The HBC200 retains the same three-button tactile control layout used on the HBC100 intercom, although the "skin" or covering is different and the external markings have changed and are a bit more stylish and positive in appearance.
With this elongated more aerodynamic shape, the individual control surfaces are much larger, with the Volume Up and Down pressure points defined by a raised molding.
The larger layout is much better than the original HBC100 with its smaller virtually flush controls that were indeed hard to operate with medium to heavy-weight gloves worn.
So while the controls are seemingly larger, don’t let all that real estate fool you; concise and positive pressure is needed; particularly critical for first-time, every-time activation of the main Answer button.
Using the front portion of the housing won’t do much other than resulting in a slightly mushy feel; a direct push on the UClear marking works every time.
The Generation Two or G2 headsets provided with the HBC 200 kits subjectively seem to be better than the original units.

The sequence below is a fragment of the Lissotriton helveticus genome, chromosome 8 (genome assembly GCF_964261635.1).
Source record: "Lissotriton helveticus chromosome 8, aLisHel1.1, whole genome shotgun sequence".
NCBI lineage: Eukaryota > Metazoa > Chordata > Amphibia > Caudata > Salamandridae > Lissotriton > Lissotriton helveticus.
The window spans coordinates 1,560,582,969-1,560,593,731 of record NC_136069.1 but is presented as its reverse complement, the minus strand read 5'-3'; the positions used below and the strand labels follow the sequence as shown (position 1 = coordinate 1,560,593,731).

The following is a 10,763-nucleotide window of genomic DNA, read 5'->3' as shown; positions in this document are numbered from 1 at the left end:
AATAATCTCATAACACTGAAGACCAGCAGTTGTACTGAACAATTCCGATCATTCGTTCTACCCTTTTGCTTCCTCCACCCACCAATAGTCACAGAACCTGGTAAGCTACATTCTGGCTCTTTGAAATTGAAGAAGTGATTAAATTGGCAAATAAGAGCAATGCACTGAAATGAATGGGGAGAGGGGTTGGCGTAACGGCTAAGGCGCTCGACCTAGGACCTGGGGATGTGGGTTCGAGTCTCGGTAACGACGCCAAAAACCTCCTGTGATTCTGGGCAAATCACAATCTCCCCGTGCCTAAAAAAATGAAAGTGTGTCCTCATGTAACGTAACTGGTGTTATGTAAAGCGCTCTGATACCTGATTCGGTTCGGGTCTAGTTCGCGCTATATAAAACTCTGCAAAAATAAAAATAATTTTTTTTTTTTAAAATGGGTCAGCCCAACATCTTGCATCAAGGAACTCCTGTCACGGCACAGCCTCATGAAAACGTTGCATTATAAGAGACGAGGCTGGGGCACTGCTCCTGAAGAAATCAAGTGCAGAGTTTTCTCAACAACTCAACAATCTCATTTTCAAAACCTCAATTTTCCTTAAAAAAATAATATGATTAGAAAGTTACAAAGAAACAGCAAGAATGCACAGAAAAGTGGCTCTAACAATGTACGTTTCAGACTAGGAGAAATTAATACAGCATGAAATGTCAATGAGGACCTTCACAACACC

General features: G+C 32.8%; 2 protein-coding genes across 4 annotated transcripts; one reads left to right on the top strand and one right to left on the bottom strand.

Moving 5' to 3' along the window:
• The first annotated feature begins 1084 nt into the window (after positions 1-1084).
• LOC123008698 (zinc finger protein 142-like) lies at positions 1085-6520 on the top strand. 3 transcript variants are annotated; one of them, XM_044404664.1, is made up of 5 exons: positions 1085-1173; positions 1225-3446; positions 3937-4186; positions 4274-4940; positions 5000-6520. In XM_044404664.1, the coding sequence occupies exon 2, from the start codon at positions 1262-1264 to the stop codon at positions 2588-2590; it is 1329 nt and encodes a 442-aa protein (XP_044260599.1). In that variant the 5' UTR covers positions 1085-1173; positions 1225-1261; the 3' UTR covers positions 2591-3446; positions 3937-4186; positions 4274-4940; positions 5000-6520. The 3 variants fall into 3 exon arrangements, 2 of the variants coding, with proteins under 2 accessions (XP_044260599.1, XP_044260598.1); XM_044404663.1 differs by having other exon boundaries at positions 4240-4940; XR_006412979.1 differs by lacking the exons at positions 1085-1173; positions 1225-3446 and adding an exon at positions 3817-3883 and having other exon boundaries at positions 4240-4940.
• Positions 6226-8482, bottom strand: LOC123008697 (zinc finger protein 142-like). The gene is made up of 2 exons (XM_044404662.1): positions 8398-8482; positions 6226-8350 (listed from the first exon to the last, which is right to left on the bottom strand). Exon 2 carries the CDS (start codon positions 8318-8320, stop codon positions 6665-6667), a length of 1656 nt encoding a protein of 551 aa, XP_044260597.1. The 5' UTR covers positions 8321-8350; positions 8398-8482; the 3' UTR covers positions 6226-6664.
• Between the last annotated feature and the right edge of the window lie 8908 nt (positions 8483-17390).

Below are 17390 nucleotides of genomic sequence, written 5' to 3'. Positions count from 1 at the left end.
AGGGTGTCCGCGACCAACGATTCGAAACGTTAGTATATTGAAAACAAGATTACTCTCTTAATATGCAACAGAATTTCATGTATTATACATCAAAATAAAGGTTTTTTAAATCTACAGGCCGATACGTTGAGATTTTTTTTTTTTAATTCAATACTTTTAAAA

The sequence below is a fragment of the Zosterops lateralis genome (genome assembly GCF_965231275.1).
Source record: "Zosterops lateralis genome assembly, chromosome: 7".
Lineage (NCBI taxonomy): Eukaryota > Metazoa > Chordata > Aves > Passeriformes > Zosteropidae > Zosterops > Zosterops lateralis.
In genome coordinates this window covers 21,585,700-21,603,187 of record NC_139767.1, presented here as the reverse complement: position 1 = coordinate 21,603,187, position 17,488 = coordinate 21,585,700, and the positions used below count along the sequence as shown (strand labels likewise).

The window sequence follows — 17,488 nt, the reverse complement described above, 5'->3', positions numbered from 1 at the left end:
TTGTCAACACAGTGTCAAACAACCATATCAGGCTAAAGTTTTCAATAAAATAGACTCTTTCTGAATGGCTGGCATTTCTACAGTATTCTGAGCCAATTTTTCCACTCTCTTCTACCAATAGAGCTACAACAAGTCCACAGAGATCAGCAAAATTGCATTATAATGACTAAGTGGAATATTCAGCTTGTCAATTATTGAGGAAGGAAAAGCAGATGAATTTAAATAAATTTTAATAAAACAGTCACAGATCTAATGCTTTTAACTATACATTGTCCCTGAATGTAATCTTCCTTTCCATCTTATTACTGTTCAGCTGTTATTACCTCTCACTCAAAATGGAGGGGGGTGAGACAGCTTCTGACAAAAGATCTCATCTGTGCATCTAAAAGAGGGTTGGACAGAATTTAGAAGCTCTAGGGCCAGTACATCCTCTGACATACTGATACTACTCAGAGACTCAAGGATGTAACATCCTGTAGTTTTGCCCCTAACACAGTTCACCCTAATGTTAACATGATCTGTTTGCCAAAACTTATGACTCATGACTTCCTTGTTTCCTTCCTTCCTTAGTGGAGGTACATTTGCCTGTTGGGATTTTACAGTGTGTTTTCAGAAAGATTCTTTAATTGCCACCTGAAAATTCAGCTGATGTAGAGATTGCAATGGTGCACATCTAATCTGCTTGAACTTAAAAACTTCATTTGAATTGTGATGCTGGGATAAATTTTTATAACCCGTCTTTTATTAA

Although UClear has reiterated that volume output and audio quality is the same between the HBC100 and HBC200 series. But my ears still say the G2 units are better…
Wiring changes were made for the G2 headset, with the USB pin-out assignments changed so that power and data connections met the full USB standard; important given that the HBC200 is firmware upgradeable.
The newer G2 headsets are clearly marked with an "HBC200" stamp on the front of the speaker and a small "G2" on the back to identify the new head set, which also has a straight-line USB connector rather than the 90-degree connector used on the original set.
A minor physical change like this seems trivial, but in reality given various fitments vis-à-vis helmets, minimizing any overhang at the bottom of the helmet due to the angled connection and a desire to provide a straighter and more even grip when aligning and using the connector might be relevant.